ton to be compressed and loaded by the This leaves the questions whether there compress company.

The latter company was a delivery of the cotton to the railway was, while so acting, the agent of the decompany, and whether the compress com- fendant, chosen by it, and, as such, the depany, at the time of the fire, was the agent fendant was responsible for any lack of of the railway company as to that cotton. proper care of the cotton by the compress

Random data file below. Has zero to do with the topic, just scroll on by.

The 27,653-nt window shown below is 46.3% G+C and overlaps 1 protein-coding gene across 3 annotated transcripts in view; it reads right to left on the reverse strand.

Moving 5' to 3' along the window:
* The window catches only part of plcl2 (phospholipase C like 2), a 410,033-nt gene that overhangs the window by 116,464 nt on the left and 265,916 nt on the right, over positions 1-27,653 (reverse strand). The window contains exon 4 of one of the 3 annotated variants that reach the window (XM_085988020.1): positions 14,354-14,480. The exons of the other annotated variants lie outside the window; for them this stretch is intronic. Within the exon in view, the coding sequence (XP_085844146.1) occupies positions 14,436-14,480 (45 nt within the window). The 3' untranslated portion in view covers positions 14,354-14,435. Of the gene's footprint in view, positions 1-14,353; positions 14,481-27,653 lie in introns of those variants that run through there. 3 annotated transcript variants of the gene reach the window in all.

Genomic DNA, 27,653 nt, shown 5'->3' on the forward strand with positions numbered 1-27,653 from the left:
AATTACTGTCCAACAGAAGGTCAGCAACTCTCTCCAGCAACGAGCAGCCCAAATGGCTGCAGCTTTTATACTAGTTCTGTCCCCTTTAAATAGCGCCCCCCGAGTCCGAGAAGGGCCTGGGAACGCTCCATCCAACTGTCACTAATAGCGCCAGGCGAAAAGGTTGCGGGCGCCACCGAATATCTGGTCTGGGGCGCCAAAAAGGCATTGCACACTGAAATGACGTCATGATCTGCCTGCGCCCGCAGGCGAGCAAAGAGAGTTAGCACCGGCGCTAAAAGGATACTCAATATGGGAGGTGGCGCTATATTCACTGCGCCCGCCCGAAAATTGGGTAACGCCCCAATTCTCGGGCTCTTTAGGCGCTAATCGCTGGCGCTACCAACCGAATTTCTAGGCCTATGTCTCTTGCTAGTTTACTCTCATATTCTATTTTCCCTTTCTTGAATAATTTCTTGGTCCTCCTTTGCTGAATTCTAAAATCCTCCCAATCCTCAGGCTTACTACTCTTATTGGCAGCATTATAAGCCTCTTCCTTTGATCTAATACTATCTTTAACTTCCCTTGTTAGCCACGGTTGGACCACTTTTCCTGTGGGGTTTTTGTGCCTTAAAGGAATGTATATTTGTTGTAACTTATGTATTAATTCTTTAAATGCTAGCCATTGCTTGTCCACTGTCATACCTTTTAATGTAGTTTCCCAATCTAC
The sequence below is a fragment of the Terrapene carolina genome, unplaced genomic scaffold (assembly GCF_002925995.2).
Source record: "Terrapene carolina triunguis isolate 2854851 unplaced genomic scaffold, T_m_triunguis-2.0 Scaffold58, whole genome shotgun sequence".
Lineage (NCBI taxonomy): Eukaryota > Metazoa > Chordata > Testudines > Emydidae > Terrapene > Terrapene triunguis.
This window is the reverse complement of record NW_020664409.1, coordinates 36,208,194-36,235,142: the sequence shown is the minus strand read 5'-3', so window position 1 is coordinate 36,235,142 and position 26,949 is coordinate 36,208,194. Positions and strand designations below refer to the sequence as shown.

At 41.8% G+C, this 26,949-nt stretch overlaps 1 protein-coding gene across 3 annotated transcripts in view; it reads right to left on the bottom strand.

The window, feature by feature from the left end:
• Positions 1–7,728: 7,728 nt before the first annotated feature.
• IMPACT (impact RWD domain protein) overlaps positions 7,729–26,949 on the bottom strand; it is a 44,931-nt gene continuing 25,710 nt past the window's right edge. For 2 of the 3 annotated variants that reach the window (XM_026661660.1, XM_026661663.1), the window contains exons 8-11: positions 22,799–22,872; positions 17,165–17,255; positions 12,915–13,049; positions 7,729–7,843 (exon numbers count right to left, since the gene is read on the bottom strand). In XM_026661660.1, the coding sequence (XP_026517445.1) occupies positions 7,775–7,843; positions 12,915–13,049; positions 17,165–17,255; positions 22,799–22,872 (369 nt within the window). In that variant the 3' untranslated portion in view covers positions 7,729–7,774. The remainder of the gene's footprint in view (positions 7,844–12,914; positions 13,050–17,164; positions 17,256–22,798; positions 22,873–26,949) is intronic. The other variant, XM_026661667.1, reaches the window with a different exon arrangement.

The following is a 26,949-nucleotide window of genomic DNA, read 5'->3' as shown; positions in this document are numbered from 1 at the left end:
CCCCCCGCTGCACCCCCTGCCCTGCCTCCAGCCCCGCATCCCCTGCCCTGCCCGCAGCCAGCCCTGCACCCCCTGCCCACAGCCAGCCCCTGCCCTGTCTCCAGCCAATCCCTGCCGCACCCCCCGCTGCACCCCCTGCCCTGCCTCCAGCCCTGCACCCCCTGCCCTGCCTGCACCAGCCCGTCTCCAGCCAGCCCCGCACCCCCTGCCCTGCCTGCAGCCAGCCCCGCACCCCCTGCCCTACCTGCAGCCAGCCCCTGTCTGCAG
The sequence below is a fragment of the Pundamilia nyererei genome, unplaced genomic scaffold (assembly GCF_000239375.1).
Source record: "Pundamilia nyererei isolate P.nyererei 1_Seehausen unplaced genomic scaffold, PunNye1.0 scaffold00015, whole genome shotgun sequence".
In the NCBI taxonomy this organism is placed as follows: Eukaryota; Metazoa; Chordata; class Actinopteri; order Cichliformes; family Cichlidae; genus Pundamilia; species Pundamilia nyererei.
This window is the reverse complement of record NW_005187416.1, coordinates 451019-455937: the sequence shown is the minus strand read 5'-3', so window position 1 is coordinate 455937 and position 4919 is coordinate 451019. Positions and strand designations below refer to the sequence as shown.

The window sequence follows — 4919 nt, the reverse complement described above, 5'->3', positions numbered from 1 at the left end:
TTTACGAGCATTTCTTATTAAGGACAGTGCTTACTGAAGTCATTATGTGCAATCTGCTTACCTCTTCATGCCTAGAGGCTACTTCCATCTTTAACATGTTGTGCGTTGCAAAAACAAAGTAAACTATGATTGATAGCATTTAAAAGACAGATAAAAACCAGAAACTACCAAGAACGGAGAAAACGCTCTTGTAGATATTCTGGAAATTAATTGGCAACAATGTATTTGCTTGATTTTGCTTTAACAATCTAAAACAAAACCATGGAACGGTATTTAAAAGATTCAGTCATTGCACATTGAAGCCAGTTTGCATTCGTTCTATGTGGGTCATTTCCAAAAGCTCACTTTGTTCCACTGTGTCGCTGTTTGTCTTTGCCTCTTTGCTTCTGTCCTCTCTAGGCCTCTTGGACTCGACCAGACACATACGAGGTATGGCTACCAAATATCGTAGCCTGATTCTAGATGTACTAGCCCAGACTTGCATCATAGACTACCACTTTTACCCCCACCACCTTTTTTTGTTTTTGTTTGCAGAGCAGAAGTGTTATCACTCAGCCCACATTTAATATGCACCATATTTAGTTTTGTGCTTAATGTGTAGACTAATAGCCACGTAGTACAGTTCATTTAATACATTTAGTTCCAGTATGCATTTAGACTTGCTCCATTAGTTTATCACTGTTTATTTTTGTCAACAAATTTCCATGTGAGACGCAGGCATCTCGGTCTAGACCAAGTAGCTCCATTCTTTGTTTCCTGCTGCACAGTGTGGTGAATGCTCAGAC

Upon the evidence in this case, was there company. Bank of Kentucky v. Adams Exp. a delivery? The evidence showed that the Co. supra. cotton was not delivered on the platform by It is urged that the case cited does not the plaintiffs for the purpose of being com-cover the facts herein, because in the repressed for them by the compress company. ported case the attempt was to secure the The order to compress was subsequently immunity of the defendant express company given by the railway company. That com- from the consequences of the negligence of pany had no other place for the delivery the railroad in doing the very thing that the of the cotton to it than at this platform, express company had agreed to do, viz., but, as there were three companies with transport the money; while in the case betracks at the platform, with either one of fore us the negligence of the compress comwhich the shipper might contract for the pany (assuming there was such) was not transportation of the cotton, it cannot be in transporting the cotton, which the railheld that there was, at the time of the way company had agreed to do, but in cardelivery of the cotton at the platform, a ing for it while awaiting compression. We delivery to the defendant, especially as the see no difference, in fact, which would lead compress company itself acknowledged the to a different result. receipt of the cotton. But when these re- The compression was done for the conceipts were handed by the plaintiffs to the venience of the railroad company, after the defendant's agent, who took them and is company had received the cotton, and besued a bill of lading to the plaintiffs, the fore the actual transportation had comconstructive possession and the entire con- menced. In order to enable it the more control of the cotton passed to the defendant. veniently to do the work of transportation It could then, if so minded, have taken the it cannot devest itself of its obligation to cotton and loaded it on cars and taken it exercise due care while the cotton is in away without having had it compressed. It the control of the compress company, alwas, however, compressed by its own order, though the latter is an independent congiven in writing to the compress company, tractor, and not under the immediate conand for its own convenience, and at its trol of the railway company while doing own cost, and the insurance was obtained the work of compression in its behalf. by its direction by the compress company, There would be no justice in such holding, in the name of the defendant and for its and we are clear it would violate the genbenefit, and such policies were delivered to eral rule that the carrier, after the freight the defendant and sent by its agent to Dal- has been received by it, must be regarded las. Most probably the cost of compression as liable, at least, for the negligence of its and insurance was paid by the plaintiffs in own servants, and also for that of the servthe rate paid by them for the transportation ants of an independent contractor, employed of the cotton, as that cost was one of the by it to do work upon the freight for its factors which may be supposed to have en- own convenience and at its own cost. tered into the rate of freight charged by the In California Ins. Co. v. Union Compress defendant; but the total sum paid for trans- Co. 133 U. S. 387, 33 L. ed. 730, 10 Sup. portation by plaintiffs left the matter with Ct. Rep. 365, the question was simply as to defendant to compress and insure if it saw the liability of the insurance company on a fit, which it probably would think fit to do in policy of insurance against fire, issued by all cases, as an ordinary business precaution. it to the Union Compress Company upon The fact that in getting the cotton com-cotton in the possession of the compress pressed the railway chose to have it done by company for compression, and which bean independent contractor, over whose acts longed to divers other parties. The policy it had no control while the cotton was be- insured the cotton for the plaintiff while ing compressed, and the fact that it would "in bales, their own or held by them in order the compress company, after compress- trust or on commission.” The defense was ing, to load the cotton on cars selected by that, as the compress company did not own defendant's agent, did not in any way affect the cotton, and the beneficiaries under the the fact that the cotton had been received policy were its owners, that no interest of by the railway company, and that it was any carrier was covered by the policy. The thereafter subject to its full control. The court held that the railway companies were defendant could not devest itself of the re- beneficiaries under the policy, because they had an insurable interest in the cotton, and ance company endeavoring to collect from to that extent were its owners, and that the defendant what it had paid to the ownit was held in trust for them by the plain-ers of the cotton. In that case the cotton, tiff. The railway company had issued bills which had been destroyed by fire, was in of lading upon the surrender of the receipts the possession of the compress company, and of the compress company. It was held that the railway company had never given any where the original depositors of the cotton bill of lading for it. The insurance comhad surrendered to the railroad companies panies had issued policies upon and dethe receipts which they had taken from the livered them to the owners of the cotton, compress company, that those companies be- and when the cotton had been destroyed by came substituted in the relation to the com- fire the companies paid the losses and press company which before had been held claimed that the railway company was liaby the depositors of the cotton; that the ble under the contract which the company railroad companies thus became the bene- had made with the compress company to ficiaries of the trust so far as the compress receive the cotton and transport it over its company was concerned, because they thus railroad across the Arkansas river to the became the persons to whom that company press of the compress company in Argenta, owed the duty of bailment, and the persons a distance of a mile and a half. The insurentitled to demand possession of the prop- ance companies insisted that, by the failure erty from the plaintiff. The policy also con- of the railway company, under its contract tained a provision that it should be void if with the compress company, to transport there were any change in the possession of this cotton as fast as it came in, the amount the insured property, and the defendants of the cotton became so great as to coninsisted that there was such a change, caused stitute a public nuisance, as it was piled by the signing of the bill of lading by the up in the compress company's warehouse railway companies in return for the receipts and overflowed into the adjoining streets. given by the compress company upon the This court held that, as there had been no deposit of the cotton with the latter com- bills of lading issued by the railway company, although no actual change had taken pany for the cotton which had been deplace, and the cotton still remained in the stroyed, the failure of the railway company custody of the compress company. It was, to furnish sufficient transportation for the however, held that the railway companies, cotton to the compress company, while it in acquiring the receipts of the compress may have been a breach of the contract becompany and issuing bills of lading for the tween the railway company and the comcotton, took only constructive possession of press company, yet such breach created no it, and the plaintiff retained actual physical liability in contract or tort to the owners possession of it, and did not lose any ele- or insurers of the cotton or to any other ment of possession necessary to give it the person. The court, at page 237, L. ed. at right to effect the insurance for its own page 158, Sup. Ct. Rep. at page 558, said: benefit and as bailee or agent for the pro- “This cotton, certainly, was in the exclusive tection of the railway companies, although possession and control of the compress comthe railroad companies' was the right to pany. The railway company had not asultimate possession, which passed to them sumed the liability of a common carrier, or by the original deposit of the cotton re- even of a warehouseman, with regard to it; ceipts given by the plaintiff.